In Levy the Court held that Louisiana could not consistently with the Equal Protection Clause bar an illegitimate child from recovering for the wrongful death of its mother when such recoveries by legitimate children were authorized. The cause of action alleged in Levy was in tort. It was undisputed that Louisiana had created a statutory tort4 and had provided for the survival of the deceased's cause of action,5 so that a large class of persons injured by the tort could recover damages in compensation for their injury. Under those circumstances the Court held that the State could not totally exclude from the class of potential plaintiffs illegitimate children who were unquestionably injured by the tort that took their mother's life. Levy did not say and cannot fairly be read to say that a State can never treat an illegitimate child differently from legitimate offspring.6

The people of Louisiana, through their legislature have carefully regulated many of the property rights incident to family life. Louisiana law prescribes certain formalities requisite to the contracting of marriage.7 Once marriage is contracted there, husbands have obligations to their wives.8 Fathers have obligations to their children.9 Should the children prosper while the parents fall upon hard times, children have a statutory obligation to support their parents.10 To further strengthen and preserve family ties, Louisiana regulates the disposition of property upon the death of a family man. The surviving spouse is entitled to an interest in the deceased spouse's estate.11 Legitimate children have a right of forced heirship in their father's estate and can even retrieve property transferred by their father during his lifetime in reduction of their rightful interests.12 Louisiana also has a complex set of rules regarding the rights of illegitimate children. Children born out of wedlock and who are never acknowledged by their parents apparently have no right to take property by intestate succession from their father's estate. In some instances, their father may not even bequeath property to them by will.13 Illegitimate children acknowledged by their fathers are 'natural children.' Natural children can take from their father by intestate succession 'to the exclusion only of the State.' They may be bequeathed property by their father only to the extent of either one-third or one-fourth of his estate and then only if their father is not survived by legitimate children or their heirs.14 Finally, children born out of wedlock can be legitimated or adopted, in which case they may take by intestate succession or by will as any other child.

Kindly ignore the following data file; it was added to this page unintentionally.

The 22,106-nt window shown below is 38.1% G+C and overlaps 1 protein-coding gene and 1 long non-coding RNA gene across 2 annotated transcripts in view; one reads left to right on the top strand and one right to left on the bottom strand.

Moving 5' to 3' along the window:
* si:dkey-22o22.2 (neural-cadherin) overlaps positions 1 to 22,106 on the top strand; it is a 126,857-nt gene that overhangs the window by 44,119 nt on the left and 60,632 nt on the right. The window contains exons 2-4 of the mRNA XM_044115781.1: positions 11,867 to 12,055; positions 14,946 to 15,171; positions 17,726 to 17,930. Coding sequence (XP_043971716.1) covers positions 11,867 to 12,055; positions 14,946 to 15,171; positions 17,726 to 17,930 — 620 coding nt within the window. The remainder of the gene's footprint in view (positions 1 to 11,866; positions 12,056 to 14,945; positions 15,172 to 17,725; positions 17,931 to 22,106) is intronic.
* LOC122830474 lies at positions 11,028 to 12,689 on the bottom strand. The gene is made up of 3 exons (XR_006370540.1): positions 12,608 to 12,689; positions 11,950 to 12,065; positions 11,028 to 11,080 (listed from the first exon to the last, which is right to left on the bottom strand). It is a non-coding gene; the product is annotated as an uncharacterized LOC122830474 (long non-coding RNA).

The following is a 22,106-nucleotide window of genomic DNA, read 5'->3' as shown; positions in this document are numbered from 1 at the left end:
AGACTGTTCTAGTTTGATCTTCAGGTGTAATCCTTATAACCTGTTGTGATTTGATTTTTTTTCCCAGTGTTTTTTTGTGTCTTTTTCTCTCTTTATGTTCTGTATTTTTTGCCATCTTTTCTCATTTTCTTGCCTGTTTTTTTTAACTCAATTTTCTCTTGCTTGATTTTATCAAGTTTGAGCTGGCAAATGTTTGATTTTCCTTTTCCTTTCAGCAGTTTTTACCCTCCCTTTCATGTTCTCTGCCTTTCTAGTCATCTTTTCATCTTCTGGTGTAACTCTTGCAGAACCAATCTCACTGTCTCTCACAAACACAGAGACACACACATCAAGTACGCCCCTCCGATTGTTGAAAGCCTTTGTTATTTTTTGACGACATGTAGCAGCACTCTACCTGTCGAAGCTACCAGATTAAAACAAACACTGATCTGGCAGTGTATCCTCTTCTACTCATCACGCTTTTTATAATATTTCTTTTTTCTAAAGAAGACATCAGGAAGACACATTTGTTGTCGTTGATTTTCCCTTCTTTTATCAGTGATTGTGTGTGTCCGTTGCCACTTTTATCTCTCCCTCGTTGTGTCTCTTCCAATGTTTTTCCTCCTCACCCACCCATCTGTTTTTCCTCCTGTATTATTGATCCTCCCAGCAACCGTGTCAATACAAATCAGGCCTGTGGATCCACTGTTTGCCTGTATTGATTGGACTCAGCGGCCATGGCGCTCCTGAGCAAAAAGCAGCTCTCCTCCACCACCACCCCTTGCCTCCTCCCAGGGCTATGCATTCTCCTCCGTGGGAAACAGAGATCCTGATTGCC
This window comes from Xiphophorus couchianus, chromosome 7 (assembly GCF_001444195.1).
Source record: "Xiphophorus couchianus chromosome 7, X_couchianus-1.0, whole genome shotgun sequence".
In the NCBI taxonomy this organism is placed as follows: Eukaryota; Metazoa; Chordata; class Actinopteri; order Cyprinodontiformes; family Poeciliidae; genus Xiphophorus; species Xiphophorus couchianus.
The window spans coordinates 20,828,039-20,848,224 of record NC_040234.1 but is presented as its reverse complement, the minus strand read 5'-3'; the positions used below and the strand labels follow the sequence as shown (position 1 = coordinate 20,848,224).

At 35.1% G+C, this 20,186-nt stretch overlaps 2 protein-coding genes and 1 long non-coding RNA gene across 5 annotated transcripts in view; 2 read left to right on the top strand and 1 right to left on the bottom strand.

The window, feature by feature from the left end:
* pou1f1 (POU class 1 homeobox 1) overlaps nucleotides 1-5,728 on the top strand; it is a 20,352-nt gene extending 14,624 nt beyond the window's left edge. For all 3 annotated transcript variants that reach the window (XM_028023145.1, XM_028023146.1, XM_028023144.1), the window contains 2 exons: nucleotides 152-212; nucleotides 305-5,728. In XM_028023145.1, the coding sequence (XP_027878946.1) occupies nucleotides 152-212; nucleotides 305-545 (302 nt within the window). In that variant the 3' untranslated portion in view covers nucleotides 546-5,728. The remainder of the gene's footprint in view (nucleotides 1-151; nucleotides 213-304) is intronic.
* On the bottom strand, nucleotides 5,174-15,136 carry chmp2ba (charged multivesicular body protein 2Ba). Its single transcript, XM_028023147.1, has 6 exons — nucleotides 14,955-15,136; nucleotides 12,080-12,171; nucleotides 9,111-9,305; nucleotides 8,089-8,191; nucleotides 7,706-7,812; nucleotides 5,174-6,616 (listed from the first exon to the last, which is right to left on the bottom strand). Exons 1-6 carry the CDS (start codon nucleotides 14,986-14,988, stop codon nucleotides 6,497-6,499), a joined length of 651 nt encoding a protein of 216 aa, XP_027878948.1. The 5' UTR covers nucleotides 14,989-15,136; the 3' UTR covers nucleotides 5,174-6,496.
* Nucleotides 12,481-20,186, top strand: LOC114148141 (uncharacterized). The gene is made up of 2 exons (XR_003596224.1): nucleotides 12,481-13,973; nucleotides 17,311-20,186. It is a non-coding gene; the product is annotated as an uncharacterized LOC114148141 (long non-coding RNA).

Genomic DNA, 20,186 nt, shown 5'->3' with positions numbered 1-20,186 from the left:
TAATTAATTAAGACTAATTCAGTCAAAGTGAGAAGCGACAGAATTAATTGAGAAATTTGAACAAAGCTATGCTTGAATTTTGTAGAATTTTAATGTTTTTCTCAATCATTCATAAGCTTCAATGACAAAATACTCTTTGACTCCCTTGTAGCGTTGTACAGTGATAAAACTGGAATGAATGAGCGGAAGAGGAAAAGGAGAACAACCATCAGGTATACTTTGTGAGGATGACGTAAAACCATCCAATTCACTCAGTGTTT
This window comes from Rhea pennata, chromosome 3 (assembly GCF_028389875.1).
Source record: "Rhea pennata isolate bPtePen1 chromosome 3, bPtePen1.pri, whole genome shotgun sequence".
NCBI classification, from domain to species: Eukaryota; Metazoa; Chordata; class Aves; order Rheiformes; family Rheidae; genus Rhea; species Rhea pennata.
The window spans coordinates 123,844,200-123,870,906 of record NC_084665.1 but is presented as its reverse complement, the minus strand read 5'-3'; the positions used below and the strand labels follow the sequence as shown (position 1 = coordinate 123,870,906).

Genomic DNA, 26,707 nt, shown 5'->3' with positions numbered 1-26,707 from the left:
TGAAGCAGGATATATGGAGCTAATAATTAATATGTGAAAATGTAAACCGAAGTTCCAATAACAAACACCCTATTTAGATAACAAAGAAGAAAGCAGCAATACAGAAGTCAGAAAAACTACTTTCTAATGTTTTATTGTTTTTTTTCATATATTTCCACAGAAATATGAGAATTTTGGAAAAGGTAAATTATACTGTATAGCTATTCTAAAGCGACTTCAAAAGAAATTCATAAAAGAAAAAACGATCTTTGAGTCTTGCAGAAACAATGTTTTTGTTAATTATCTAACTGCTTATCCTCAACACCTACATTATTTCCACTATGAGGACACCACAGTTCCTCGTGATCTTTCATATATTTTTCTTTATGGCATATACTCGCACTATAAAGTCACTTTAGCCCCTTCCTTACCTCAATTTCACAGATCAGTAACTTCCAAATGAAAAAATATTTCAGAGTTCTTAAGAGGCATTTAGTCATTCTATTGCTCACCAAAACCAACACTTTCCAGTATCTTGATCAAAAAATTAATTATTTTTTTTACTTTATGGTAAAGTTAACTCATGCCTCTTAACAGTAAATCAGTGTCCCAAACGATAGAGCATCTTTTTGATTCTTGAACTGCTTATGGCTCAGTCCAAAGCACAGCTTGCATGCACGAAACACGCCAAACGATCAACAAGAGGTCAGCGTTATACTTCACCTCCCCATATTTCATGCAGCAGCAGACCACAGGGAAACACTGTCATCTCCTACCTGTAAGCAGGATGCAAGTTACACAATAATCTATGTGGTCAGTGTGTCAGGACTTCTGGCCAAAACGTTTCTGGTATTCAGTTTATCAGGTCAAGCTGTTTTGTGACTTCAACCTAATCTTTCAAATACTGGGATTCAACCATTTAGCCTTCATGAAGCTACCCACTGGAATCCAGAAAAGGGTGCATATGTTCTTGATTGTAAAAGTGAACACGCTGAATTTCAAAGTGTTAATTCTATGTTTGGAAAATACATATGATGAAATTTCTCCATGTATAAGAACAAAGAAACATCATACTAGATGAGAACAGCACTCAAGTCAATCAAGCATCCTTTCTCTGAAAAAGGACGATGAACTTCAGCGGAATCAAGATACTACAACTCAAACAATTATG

These rules for intestate succession may or may not reflect the intent of particular parents. Many will think that it is unfortunate that the rules are so rigid. Others will think differently. But the choices reflected by the intestate succession statute are choices which it is within the power of the State to make. The Federal Constitution does not give this Court the power to overturn the State's choice under the guise of constitutional interpretation because the Justices of this Court believe that they can provide better rules. Of course, it may be said that the rules adopted by the Louisiana Legislature 'discriminate' against illegitimates. But the rules also discriminate against collateral relations, as opposed to ascendants, and against ascendants, as opposed to descendants. Other rules determining property rights based on family status also 'discriminate' in favor of wives and against 'concubines.' 15 The dissent attempts to distinguish these other 'discriminations' on the ground that they have a biological or social basis. There is no biological difference between a wife and a concubine nor does the Constitution require that there be such a difference before the State may assert its power to protect the wife and her children against the claims of a concubine and her children. The social difference between a wife and a concubine is analogous to the difference between a legitimate and an illegitimate child. One set of relationships is socially sanctioned, legally recognized, and gives rise to various rights and duties. The other set of relationships is illicit and beyond the recognition of the law. Similarly, the State does not need biological or social reasons for distinguishing between ascendants and descendants. Some of these discriminatory choices are perhaps more closely connected to our conceptions of social justice or the ways in which most dying men wish to dispose of their property than the Louisiana rules governing illegitimate children. It may be possible that some of these choices are more 'rational' than the choices inherent in Louisiana's categories of illegitimates. But the power to make rules to establish, protect, and strengthen family life as well as to regulate the disposition of property left in Louisiana by a man dying there is committed by the Constitution of the United States and the people of Louisiana to the legislature of that State. Absent a specific constitutional guarantee, it is for that legislature not the life-tenured judges of this Court, to select from among possible laws.16 We cannot say that Louisiana's policy provides a perfect or even a desirable solution or the one we would have provided for the...